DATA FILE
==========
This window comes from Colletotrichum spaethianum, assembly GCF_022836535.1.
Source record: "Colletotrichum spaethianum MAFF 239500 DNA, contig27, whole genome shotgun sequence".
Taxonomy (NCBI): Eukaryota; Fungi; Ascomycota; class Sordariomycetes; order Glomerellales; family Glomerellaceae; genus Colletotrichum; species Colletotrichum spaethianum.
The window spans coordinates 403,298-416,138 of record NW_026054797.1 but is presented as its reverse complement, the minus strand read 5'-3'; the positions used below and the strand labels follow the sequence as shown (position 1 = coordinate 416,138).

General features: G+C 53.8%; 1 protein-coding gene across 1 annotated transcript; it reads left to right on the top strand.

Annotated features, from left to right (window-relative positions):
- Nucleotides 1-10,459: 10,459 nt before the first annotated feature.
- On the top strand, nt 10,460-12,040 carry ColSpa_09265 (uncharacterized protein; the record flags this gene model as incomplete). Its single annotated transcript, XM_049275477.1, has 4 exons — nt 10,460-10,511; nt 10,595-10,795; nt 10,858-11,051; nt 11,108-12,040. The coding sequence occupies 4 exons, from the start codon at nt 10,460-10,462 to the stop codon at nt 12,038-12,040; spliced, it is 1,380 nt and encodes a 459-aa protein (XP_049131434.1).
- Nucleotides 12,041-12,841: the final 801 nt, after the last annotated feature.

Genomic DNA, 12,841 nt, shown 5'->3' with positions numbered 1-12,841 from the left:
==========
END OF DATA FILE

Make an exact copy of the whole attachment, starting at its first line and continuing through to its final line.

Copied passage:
This window comes from Colletotrichum spaethianum, assembly GCF_022836535.1.
Source record: "Colletotrichum spaethianum MAFF 239500 DNA, contig27, whole genome shotgun sequence".
Taxonomy (NCBI): Eukaryota; Fungi; Ascomycota; class Sordariomycetes; order Glomerellales; family Glomerellaceae; genus Colletotrichum; species Colletotrichum spaethianum.
The window spans coordinates 403,298-416,138 of record NW_026054797.1 but is presented as its reverse complement, the minus strand read 5'-3'; the positions used below and the strand labels follow the sequence as shown (position 1 = coordinate 416,138).

General features: G+C 53.8%; 1 protein-coding gene across 1 annotated transcript; it reads left to right on the top strand.

Annotated features, from left to right (window-relative positions):
- Nucleotides 1-10,459: 10,459 nt before the first annotated feature.
- On the top strand, nt 10,460-12,040 carry ColSpa_09265 (uncharacterized protein; the record flags this gene model as incomplete). Its single annotated transcript, XM_049275477.1, has 4 exons — nt 10,460-10,511; nt 10,595-10,795; nt 10,858-11,051; nt 11,108-12,040. The coding sequence occupies 4 exons, from the start codon at nt 10,460-10,462 to the stop codon at nt 12,038-12,040; spliced, it is 1,380 nt and encodes a 459-aa protein (XP_049131434.1).
- Nucleotides 12,041-12,841: the final 801 nt, after the last annotated feature.

Genomic DNA, 12,841 nt, shown 5'->3' with positions numbered 1-12,841 from the left: